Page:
The tobacco industry survives and thrives. It adapts to legislative and regulatory attempts to hinder the sale, promotion, and use of its products.
The number of smokers has increased from 0·99 billion in 1990 to 1·14 billion in 2019, who consumed 7·41 trillion cigarette-equivalents of tobacco in 2019.
5·96 million (77·5%) of 7·69 million smoking-attributable deaths in 2019 occurred in low-income and middle-income countries and that 66 (93%) of 71 countries that had significant increases in such deaths were low-income and middle-income countries.
WHO reported that although global tobacco cultivation decreased by 15·7% between 2012 and 2018, it increased by 3·4% in Africa. The number of adult users of tobacco in Africa increased from 64 million in 2000 to 73 million in 2018.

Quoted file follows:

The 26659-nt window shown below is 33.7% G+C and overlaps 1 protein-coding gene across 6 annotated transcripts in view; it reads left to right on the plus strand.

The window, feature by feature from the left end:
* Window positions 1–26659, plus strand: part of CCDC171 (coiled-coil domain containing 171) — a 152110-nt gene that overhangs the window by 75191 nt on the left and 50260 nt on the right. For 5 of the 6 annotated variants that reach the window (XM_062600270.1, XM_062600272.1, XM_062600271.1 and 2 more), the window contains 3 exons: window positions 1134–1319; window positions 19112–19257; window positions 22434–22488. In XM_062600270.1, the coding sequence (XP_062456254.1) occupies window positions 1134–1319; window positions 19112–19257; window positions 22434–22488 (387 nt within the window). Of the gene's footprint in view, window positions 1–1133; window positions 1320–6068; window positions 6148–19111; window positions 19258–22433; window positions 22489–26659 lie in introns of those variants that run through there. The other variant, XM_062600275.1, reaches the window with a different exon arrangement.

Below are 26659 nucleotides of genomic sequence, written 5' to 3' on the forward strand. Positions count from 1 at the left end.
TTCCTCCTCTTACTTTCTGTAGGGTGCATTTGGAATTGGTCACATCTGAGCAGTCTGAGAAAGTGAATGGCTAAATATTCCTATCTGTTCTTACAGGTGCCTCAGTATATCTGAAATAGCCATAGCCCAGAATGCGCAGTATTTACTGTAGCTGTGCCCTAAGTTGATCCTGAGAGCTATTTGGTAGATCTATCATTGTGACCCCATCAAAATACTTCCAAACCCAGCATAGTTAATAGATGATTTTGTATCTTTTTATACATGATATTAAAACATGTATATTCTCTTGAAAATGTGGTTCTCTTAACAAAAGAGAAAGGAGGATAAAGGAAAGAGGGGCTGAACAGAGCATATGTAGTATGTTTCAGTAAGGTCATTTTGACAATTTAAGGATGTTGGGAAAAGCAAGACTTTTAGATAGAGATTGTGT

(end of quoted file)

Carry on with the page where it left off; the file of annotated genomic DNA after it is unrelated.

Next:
Cigarette taxes could be set high enough to crush the tobacco industry, but no governments will go that far. They rely on this revenue for deficit reduction and for things other than curbing smoking.
The vaunted 1998 Master Settlement Agreement between the US state attorneys general and the tobacco industry, ostensibly to recover medical costs for disease caused by smoking, epitomises government addiction to tobacco money. States have spent only 3% of the annual payments to them from the industry to fight smoking, which in some instances is less than before the Master Settlement Agreement.
Increases in tobacco taxation might have reduced sales to the poorest consumers, but US cigarette manufacturers are still making huge profits and tobacco stocks remain a healthy investment.
In contrast to the trillions of dollars allocated by US Congress to address COVID-19, no major funding has ever been approved to fight smoking and its promotion.
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